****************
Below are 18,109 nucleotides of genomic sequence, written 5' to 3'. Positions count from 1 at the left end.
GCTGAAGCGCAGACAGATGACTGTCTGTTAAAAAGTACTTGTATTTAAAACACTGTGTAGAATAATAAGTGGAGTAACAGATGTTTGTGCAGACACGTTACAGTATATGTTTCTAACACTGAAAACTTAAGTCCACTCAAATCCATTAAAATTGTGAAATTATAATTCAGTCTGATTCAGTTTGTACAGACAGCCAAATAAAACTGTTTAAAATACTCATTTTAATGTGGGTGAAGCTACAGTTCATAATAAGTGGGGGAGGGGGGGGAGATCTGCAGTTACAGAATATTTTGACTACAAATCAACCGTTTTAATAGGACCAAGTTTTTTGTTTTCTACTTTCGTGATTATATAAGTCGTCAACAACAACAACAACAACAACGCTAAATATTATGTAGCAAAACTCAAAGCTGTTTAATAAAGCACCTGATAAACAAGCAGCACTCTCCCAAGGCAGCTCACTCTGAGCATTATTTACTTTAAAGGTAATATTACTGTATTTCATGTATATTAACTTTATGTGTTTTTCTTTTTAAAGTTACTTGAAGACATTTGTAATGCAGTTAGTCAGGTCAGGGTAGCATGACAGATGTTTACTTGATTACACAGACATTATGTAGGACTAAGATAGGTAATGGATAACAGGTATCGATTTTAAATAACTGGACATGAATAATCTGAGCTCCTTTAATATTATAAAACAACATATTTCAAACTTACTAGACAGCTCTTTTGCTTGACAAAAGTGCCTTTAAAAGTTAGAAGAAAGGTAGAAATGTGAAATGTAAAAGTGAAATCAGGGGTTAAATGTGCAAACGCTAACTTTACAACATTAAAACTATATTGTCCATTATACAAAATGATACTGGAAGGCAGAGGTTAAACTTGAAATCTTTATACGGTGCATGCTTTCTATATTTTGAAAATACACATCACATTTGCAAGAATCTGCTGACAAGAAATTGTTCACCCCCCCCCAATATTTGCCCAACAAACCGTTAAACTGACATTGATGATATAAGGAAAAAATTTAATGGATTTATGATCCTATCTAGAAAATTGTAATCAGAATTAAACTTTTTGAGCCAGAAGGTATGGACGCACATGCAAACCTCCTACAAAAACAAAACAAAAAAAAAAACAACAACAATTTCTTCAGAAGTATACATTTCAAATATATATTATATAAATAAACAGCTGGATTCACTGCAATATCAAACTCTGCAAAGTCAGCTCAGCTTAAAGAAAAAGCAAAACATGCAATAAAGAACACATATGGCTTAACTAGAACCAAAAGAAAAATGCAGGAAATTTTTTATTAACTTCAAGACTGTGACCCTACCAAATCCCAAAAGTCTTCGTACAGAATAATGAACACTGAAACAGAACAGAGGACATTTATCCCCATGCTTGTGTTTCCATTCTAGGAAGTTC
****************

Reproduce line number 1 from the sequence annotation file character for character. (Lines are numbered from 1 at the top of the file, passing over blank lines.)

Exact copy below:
Below are 18,109 nucleotides of genomic sequence, written 5' to 3'. Positions count from 1 at the left end.